Research interests: COVID-19, Opioid misuse, Opioid overdose, Opioid use disorder, Opioid addiction prevention and treatment, Pain and addiction, Chronic diseases and substance use disorders, diabetes, pharmacy-based care models and services, medication treatment for opioid use disorder (MOUD), Drug overdose, Polysubstance use and disorders, cannabis, alcohol, tobacco, hallucinogens, stimulants, e-cigarette, SBIRT (substance use Screening, Brief Intervention, Referral to Treatment), EHR-based research and intervention, data science, psychometric analysis (IRT), epidemiology of addictions and comorbidity, behavioral health care integration, health services research (mental health disorders, substance use disorders, chronic diseases), nosology, research design, HIV risk behavior. 

FUNDED Research projects (Principal Investigator [PI], Site PI, or Sub-award PI): 
R03: Substance use/dependence (PI).
R21: Treatment use for alcohol use disorders (PI).
R21: Inhalant use & disorders (PI).
R01: MDMA/hallucinogen use/disorders (PI).
R01: Prescription pain reliever (opioids) misuse and use disorders (PI).
R01: Substance use disorders in adolescents (PI).
R21: CTN Substance use diagnoses & treatment (PI).
R33: CTN Substance use diagnoses & treatment (PI).
R01: Evolution of Psychopathology in the Population (ECA Duke site PI).
R01: Substance use disorders and treatment use among Asian Americans and Pacific Islanders (PI).
UG1: SBIRT in Primary Care (NIDA, PI).
UG1: TAPS Tool, Substance use screening tool validation in primary care (NIDA, PI).
UG1: NIDA CTN Mid-Southern Node (Clinical Trials Network, PI).
UG1: EHR Data Element Study (NIDA, PI).
UG1: Buprenorphine Physician-Pharmacist Collaboration in the Management of Patients With Opioid Use Disorder (NIDA, PI).
PCORI: INSPIRE-Integrated Health Services to Reduce Opioid Use While Managing Chronic Pain (Site PI).
CDC R01: Evaluation of state-mandated acute and post-surgical pain-specific CDC opioid prescribing (Site PI).
Pilot: Measuring Opioid Use Disorders in Secondary Electronic Health Records Data (Carolinas Collaborative Grant: Duke PI).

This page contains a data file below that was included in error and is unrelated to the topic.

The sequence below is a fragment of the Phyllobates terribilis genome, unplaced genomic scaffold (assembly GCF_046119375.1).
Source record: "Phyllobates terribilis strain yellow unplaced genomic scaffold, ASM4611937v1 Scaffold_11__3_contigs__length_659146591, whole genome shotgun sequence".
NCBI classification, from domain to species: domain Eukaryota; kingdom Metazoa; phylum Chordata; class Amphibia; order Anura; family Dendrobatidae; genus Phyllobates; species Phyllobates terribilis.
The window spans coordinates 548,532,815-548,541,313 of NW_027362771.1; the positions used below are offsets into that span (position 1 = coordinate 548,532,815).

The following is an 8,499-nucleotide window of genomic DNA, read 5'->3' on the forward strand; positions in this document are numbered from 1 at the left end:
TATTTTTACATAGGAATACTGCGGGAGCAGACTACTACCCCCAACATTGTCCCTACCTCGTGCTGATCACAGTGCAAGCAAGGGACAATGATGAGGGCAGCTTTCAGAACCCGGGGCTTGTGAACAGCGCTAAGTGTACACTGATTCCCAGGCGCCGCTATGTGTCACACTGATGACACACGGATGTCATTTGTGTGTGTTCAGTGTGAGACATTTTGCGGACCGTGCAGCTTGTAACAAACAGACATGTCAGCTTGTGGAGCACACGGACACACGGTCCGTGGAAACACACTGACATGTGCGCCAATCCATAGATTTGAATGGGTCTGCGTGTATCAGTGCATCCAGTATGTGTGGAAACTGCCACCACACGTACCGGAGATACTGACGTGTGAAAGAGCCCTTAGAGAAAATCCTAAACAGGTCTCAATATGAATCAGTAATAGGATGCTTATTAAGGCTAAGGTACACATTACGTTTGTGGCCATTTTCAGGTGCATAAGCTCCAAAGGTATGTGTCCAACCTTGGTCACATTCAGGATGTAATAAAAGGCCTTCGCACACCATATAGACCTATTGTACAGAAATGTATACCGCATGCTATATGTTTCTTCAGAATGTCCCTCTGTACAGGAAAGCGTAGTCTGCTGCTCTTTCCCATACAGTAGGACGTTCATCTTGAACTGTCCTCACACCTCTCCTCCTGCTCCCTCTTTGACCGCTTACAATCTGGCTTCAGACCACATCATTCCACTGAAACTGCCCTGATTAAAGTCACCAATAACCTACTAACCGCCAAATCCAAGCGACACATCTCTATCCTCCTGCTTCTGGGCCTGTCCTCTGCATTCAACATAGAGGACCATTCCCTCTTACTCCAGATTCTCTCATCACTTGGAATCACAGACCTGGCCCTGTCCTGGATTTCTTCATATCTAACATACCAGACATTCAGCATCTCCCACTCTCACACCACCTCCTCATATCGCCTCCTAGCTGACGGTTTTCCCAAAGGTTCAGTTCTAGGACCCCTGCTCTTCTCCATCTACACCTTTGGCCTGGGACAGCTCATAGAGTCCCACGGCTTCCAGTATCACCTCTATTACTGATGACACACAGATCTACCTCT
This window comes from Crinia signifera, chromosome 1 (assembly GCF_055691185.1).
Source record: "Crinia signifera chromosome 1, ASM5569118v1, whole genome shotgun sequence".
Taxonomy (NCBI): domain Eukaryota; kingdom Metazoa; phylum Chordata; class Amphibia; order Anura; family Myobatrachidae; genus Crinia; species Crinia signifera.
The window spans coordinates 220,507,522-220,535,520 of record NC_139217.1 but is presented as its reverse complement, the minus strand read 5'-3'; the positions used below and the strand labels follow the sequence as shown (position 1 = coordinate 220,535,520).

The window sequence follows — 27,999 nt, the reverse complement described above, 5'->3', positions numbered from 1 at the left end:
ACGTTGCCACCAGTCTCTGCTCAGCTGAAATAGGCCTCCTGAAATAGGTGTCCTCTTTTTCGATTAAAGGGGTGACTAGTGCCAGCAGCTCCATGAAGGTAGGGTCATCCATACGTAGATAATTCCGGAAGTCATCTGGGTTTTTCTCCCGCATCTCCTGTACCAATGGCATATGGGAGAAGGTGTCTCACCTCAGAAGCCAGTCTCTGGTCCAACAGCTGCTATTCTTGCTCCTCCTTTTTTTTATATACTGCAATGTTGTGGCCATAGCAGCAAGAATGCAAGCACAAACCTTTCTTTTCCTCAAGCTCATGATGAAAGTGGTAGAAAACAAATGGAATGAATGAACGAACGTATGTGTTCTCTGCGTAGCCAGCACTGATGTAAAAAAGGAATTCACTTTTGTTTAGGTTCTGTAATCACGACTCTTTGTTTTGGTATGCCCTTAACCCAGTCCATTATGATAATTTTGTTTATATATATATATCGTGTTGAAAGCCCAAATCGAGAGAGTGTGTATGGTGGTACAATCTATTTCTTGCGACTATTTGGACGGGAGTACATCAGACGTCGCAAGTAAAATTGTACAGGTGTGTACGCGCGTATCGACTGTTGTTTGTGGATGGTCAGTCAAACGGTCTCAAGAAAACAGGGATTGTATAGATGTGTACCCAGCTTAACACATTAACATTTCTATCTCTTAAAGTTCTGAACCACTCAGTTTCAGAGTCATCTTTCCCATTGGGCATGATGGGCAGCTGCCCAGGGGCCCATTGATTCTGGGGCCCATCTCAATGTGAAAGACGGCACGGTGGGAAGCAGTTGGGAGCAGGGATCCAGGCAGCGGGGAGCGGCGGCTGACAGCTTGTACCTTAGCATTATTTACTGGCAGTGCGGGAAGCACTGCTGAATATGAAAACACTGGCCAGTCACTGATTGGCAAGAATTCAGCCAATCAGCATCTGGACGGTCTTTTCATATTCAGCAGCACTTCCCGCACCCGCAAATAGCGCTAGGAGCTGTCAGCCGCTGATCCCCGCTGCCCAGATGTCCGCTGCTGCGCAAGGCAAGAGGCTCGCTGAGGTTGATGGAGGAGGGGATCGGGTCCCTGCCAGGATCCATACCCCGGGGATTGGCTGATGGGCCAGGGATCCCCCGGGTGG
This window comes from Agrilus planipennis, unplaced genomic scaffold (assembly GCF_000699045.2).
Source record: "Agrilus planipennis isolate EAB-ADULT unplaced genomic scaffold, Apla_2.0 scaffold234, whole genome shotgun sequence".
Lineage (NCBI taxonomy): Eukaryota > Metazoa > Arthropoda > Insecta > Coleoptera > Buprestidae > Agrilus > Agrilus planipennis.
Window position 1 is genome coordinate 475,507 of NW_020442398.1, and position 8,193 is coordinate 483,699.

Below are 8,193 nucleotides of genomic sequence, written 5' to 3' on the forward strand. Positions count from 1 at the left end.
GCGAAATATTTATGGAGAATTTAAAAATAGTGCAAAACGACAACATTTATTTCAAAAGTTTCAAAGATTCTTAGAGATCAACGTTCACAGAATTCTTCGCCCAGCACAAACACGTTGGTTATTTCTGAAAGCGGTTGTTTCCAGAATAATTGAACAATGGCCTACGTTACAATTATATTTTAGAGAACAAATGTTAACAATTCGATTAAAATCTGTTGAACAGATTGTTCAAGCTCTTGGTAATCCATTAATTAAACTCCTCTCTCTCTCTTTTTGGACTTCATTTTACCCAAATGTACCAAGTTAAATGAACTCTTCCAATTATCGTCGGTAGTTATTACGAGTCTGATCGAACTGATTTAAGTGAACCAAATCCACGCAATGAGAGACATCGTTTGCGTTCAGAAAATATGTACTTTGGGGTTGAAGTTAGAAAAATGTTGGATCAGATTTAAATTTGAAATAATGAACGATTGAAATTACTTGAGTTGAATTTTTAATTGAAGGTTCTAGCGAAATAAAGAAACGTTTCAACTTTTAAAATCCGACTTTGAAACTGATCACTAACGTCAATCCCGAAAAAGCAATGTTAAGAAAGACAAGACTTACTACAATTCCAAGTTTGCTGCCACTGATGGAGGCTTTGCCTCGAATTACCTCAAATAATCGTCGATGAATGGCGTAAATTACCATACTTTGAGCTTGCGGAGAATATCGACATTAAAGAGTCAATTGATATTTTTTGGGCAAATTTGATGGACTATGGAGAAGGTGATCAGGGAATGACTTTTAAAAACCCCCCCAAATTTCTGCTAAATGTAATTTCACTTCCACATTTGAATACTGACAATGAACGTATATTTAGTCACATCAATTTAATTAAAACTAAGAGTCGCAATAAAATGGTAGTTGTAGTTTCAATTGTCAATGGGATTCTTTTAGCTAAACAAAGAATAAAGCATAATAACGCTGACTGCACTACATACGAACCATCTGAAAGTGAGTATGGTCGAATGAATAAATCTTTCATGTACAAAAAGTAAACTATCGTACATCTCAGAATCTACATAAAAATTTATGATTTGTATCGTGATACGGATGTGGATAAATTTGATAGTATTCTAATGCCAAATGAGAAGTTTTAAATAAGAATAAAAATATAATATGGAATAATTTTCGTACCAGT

R21: Developing a prevention model of alcohol use disorder for Pacific Islander young adults (Subaward PI, Investigator).
UG1: Subthreshold Opioid Use Disorder Prevention Trial (NIH HEAL Initiative) (NIDA supplement, CTN-0101, Investigator).
NIDA: A Pilot Study to Permit Opioid Treatment Program Physicians to Prescribe Methadone through Community Pharmacies for their Stable Methadone Patients (NIDA/FRI: Study PI).
UG1: Integrating pharmacy-based prevention and treatment of opioid and other substance use disorders: A survey of pharmacists and stakeholder (NIH HEAL Initiative, NIDA, PI).
UG1: NorthStar Node of the Clinical Trials Network (NIDA, Site PI).
R34: Intervention Development and Pilot Study to Reduce Untreated Native Hawaiian and Pacific Islander Opioid Use Disorders (Subaward PI, Investigator).
UG1: Optimal Policies to Improve Methadone Maintenance Adherence Longterm (OPTIMMAL Study) (NIDA, Site PI).
R01: Increasing access to opioid use disorder treatment by opening pharmacy-based medication units of opioid treatment programs (NIDA, PI)

Unless otherwise indicated, scholarly articles published by Duke faculty members are made available here with a CC-BY-NC (Creative Commons Attribution Non-Commercial) license, as enabled by the Duke Open Access Policy. If you wish to use the materials in ways not already permitted under CC-BY-NC, please consult the copyright owner. Other materials are made available here through the author’s grant of a non-exclusive license to make their work openly accessible.